From the opening shot of A Dirty Shame, it’s obvious that Todd Haynes isn’t the only one giving Douglas Sirk a hummer—but where an academic Haynes politely spits out the spunk, John Waters is only too happy to crap it out his ass. This NC-17 freak show could just as easily have been called All That MPAA Allows, and here it’s plenty: Tracy Ullman picks up a water bottle at a nursing home with her “runaway vagina” and Johnny Knoxville (the requisite cute boy Waters wishes he could bone) gives a squirrel mouth-to-mouth, and that’s only in the first reel! Post-Divine, Waters’s framing has grown progressively more mannered, but the content is still as transgressive as ever. Though not as seductively unhinged as Kathleen Turner in Serial Mom, Ullman is game here as Sylvia Stickles, a dried-up housewife who turns into a W-H-O-R-E after suffering a sort of carnal concussion (call it a sexcussion if you will) during a traffic accident. A clever Waters tailors the events surrounding everyone’s head traumas to their sexual addictions, a fetishistic association that similarly plays out in the film’s mise-en-scène—the film begins as a kind of analog experiment, but when someone bonks his or her head, a multimedia crisis ensues. Objects become more lucid, Waters’s way of triggering a connection between the film’s characters and their naughty bits. (“Believe” reads the loud-and-clear sign in the parking lot outside the Pinewood Park and Pay convenient store, which the clueless, pre-concussion Sylvia dutifully misses.) A Dirty Shame is the kind of film only a prude could hate, but while Waters dares to liken Knoxville’s sex fiend to Christ, the director’s beef isn’t with God but with the average right-wing nut’s anti-pleasure agenda, which is mirrored in a “neuter” community’s assault of the film’s sex addicts. But these people—from Sylvia’s grotesquely tittied daughter Ursula Udders (Selma Blair) to a group of bears and their young cubs—don’t pose a threat to common decency as much as their tortures do. Think then of A Dirty Shame as Imitation of Life by way of Frankenstein—subversively wholesome and with acceptance in mind. More importantly, the gags are non-stop and, even better, consistently hysterical. In fact, the speed with which Waters dishes out the naughty jokes and non sequiturs is both frightening and exhausting (my favorite line: “Don’t you find it weird that everyone in this town has a penis?”), but if you haven’t figured it out yet, this is a film that means to make us feel raw after its 88 minutes are over.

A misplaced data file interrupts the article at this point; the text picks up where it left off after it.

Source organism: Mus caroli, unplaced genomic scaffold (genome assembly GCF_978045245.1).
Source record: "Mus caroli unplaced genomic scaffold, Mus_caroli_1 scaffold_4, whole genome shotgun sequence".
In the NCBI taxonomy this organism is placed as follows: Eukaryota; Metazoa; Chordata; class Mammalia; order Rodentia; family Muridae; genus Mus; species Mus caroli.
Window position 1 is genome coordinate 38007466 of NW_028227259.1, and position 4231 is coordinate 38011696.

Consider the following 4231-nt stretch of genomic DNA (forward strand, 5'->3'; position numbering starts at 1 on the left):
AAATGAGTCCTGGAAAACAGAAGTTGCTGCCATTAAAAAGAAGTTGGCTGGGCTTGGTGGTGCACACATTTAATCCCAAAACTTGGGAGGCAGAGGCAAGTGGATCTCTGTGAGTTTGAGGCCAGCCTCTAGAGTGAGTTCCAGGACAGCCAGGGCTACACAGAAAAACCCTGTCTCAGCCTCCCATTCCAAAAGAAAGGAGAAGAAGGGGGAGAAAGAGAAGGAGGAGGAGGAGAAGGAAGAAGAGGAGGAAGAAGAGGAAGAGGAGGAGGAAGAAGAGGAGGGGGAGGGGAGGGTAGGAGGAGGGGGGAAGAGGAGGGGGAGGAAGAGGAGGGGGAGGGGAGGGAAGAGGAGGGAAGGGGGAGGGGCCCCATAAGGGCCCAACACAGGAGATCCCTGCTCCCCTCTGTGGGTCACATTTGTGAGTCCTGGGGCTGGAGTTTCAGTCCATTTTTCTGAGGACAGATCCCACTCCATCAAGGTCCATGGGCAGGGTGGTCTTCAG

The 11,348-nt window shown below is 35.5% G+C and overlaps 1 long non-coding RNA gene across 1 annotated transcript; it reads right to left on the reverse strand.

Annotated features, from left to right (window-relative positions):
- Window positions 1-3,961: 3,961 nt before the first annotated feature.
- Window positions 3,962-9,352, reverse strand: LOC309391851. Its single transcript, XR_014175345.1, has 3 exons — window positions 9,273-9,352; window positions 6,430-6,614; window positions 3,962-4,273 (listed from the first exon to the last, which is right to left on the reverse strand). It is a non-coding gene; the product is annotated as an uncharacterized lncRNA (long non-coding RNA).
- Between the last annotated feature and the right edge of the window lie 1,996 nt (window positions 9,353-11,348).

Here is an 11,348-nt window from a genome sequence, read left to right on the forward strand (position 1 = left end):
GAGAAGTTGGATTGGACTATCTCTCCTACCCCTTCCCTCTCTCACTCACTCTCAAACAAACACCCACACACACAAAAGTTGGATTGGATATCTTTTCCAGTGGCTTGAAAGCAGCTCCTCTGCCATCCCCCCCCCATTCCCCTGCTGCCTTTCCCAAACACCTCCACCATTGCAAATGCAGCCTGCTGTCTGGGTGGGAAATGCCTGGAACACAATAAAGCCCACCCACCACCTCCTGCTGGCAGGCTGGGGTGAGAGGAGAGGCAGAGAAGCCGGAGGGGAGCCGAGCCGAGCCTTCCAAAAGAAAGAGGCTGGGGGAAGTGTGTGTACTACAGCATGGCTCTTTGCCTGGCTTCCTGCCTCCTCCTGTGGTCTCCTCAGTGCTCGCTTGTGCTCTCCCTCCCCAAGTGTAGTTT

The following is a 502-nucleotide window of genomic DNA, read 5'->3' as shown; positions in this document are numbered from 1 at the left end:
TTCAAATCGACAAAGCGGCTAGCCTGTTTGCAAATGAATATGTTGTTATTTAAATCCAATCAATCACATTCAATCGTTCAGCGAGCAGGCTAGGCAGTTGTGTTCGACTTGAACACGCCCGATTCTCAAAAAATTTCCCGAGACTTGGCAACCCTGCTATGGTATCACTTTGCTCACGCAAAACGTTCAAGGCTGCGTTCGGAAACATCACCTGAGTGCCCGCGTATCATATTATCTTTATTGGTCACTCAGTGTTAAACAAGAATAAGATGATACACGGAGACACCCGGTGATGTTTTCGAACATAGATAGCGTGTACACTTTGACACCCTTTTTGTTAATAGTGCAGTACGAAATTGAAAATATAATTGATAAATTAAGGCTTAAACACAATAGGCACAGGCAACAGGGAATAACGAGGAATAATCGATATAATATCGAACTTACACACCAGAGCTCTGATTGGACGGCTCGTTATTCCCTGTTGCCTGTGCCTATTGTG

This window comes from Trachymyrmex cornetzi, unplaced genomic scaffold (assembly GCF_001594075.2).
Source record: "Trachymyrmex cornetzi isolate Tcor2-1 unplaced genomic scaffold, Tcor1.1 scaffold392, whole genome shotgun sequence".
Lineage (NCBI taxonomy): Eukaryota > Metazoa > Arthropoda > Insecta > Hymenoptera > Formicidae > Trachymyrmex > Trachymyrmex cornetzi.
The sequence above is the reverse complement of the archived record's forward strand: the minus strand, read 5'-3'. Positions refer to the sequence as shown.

Dialogue is clean and audible on the Dolby Digital surround track, and while the film's color palette is not as vibrant as I remember, the print is flawless, skin tones are accurate, and edge enhancement is never an issue.
Two commentary tracks: the first a scene-specific howler by John Waters (I won't say much about it except that the director believes a certain breakfast meat popular in Baltimore is made from the balls of circumcised pigs) and a second, non-scene specific one by a nutty posse consisting of crew members Devra Kitterman, Pat Moran, Vincent Peranio, Van Smith, and Brook Yeaton. The 90-minute "All the Dirt on A Dirty Shame" is also non-stop fun, boasting hysterical intertitles (examples include "The Lesbian Aorta of Baltimore" and "Felching with the Rest of Us") and the best EPK footage I've ever seen on any making-of feature. Rounding out the disc is a deleted scene featuring Johnny Knoxville fellating his lizard and theatrical trailers for A Dirty Shame and other Waters films, including my personal favorite Polyester.
The extras compiled for this DVD edition of A Dirty Shame are true to the anarchic spirit of the film's maker.